Rosie of WUFF

The Wellington Underground Film Festival started a couple of years ago and has since grown from strength to strength. We chat to Rosie, the energetic, passionate founder about running a festival for “original, radically artistic” approaches to their craft.


First things first: name and what you say you do at parties

Rosalinda Gabriella Flores Rodriguez Rowe. Or Rosie Rowe. I try not to go to parties where people ask me what I do. I know that’s pretentious, but I’m a genXer, so pretension is in my blood.

You run an underground film festival in Wellington. Can you tell us a bit more about it? 

Yep. This is our official line: “The Wellington Underground Film Festival aims to identify and encourage contemporary New Zealand filmmakers who have an original, radically artistic approach and are producing work outside mainstream movie production and distribution. We create a platform for the screening of film and video providing a festival to showcase NZ artists work alongside international artists, especially single-author, which might otherwise be unrecognised and unavailable to the general public.”

What’s your favourite part of choosing films?

I think my favorite part of choosing a film is when, after watching hundreds of classical narrative submissions with the same opening, same soundtrack, same title font, same establishing shot, same, same, same until my eyes are bleeding… I stumble on a film that shows itself as unique. It separates itself from the pack with its unbridled imagination or vision, in content and form, and it restores my faith that people are still crafting these gems.

Do you have any top-must-see recommendations?

I think it best to abstain from giving my recommendation, except to come to all three nights! Do I have favourites? Yes, I have my own aesthetic, but it’s mine, and I wouldn’t want to push that onto others. An analogy I make with WUFF is that it’s like walking through an art gallery or museum. It may take you all day to find that one piece that resonates with you, but seeing the others was a requirement. There will be films that do not resonate with you, and there will be films you will never be able to let go of. That is what WUFF provides the audience.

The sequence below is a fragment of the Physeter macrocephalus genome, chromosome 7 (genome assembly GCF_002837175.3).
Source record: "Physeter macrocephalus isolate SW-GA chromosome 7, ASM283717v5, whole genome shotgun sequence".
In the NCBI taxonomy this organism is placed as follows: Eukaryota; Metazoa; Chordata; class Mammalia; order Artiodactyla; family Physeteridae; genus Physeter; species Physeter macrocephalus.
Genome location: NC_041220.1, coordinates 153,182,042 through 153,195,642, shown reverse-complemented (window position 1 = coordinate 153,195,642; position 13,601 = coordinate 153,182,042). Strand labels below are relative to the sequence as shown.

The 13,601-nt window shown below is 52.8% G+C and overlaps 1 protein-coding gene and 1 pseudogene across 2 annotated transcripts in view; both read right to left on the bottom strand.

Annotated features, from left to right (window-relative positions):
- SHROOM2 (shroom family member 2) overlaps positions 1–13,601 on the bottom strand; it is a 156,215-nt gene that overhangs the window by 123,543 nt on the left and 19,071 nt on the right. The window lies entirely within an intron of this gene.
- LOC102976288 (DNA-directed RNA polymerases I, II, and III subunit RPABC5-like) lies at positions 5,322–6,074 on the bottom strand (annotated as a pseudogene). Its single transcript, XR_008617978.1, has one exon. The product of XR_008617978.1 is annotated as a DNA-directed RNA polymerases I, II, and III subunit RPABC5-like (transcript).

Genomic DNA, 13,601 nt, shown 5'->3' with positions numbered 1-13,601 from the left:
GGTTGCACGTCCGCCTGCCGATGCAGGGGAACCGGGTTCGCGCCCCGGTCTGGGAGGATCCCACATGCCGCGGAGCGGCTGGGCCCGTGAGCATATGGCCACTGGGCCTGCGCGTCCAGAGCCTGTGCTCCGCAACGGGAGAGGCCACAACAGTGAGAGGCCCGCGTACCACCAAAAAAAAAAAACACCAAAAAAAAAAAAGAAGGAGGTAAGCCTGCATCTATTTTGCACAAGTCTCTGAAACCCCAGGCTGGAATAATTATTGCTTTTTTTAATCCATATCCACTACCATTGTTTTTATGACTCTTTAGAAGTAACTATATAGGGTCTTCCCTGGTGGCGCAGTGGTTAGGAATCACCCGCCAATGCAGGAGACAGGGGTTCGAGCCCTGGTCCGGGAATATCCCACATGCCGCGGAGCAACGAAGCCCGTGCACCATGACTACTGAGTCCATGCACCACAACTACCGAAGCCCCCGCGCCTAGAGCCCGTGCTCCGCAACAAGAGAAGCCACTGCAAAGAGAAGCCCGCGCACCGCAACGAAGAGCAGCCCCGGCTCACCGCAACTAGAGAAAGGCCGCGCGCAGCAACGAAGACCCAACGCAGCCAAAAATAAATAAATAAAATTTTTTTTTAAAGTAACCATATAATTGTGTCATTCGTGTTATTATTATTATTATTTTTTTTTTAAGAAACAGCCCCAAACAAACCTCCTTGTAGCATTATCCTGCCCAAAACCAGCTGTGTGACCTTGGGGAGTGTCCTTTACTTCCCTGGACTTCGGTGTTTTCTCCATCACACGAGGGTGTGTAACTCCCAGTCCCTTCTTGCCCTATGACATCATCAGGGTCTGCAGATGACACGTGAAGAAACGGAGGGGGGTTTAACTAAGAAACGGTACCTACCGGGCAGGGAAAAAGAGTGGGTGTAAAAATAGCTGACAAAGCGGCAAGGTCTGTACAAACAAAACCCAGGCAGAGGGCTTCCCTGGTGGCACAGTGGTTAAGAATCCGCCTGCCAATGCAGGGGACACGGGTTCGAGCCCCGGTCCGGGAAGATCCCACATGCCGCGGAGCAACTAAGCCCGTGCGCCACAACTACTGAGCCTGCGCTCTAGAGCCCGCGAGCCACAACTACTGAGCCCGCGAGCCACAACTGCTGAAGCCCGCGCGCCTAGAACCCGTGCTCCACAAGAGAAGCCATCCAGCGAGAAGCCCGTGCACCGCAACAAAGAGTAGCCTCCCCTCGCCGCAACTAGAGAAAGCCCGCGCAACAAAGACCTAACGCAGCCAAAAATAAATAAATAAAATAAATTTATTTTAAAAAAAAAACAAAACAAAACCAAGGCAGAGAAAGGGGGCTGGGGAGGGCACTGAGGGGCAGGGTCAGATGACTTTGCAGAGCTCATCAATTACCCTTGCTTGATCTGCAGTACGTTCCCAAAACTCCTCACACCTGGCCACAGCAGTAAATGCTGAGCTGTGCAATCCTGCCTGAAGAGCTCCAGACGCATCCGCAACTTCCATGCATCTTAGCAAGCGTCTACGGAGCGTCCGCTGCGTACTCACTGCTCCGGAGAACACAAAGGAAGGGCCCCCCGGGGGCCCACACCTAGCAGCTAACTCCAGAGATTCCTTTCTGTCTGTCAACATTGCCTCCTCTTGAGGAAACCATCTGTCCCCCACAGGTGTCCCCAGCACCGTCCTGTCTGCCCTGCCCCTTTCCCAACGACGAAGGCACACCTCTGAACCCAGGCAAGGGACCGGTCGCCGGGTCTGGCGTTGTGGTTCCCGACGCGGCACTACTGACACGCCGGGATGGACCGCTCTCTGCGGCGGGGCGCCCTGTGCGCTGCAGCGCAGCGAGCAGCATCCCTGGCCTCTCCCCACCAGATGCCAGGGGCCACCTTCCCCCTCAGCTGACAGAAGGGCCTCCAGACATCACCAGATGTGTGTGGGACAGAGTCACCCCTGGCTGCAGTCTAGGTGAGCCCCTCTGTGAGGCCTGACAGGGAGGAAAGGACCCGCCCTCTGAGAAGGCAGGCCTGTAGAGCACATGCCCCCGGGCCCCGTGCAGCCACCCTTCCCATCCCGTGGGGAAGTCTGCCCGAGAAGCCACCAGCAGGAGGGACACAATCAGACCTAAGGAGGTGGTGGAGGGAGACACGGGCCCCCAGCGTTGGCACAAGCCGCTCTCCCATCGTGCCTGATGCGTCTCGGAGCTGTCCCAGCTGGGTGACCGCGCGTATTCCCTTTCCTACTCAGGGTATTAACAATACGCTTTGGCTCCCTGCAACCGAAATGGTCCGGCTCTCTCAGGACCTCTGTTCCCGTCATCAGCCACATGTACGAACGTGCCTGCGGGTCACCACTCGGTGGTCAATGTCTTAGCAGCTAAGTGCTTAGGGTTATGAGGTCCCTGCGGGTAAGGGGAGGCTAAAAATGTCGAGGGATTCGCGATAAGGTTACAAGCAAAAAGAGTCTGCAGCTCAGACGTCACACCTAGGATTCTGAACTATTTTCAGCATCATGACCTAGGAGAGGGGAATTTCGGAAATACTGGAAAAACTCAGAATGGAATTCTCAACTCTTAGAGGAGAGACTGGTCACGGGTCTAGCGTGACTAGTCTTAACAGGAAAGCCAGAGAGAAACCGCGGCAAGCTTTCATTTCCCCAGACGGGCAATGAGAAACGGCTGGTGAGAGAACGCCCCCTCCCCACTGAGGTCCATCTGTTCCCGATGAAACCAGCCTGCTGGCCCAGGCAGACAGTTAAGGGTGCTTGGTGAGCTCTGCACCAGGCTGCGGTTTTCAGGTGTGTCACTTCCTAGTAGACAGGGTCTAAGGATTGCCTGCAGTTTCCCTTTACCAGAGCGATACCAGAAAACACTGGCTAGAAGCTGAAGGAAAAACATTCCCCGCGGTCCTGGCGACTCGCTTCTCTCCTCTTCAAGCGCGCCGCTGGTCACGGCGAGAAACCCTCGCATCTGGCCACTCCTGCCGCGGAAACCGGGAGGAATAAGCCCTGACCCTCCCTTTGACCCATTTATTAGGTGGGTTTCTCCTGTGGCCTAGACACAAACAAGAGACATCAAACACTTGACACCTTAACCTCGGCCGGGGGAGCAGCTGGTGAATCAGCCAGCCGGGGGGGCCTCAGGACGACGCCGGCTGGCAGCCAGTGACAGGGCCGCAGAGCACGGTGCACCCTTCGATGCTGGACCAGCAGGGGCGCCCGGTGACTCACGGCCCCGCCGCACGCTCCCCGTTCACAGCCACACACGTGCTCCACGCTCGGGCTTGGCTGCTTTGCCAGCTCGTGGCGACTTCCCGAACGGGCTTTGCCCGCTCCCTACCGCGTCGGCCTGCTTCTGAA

What’s the most challenging thing about running an underground film festival?

Finding the right PR person…hands down. That has been the hardest role to fill. I’m totally winging it, and have people step in to help. Thank goodness for Ellen Pullar at The Film Archive and my partner, Anna. Whew!

What’s the best piece of advice you’ve ever been given?

“It’s about losing everything you love, except your love, and springing back to life…” spoken by a dear friend-poet after I lost my mother to cancer. I don’t know if that counts as advice, but never have truer words been spoken to me.

What’s an upcoming project you’re excited about?

I am super excited that Wellington is getting serious about bicycle infrastructure. I would say that the protected bike lanes that are in the works in Wellington is the upcoming project I’m most excited about.

Where’s the place you’ll always take visitors to Wellington?

Around the bays on a bicycle, stopping for a picnic next to the water.

WUFF is on from May 15 – 17 at The Film Archive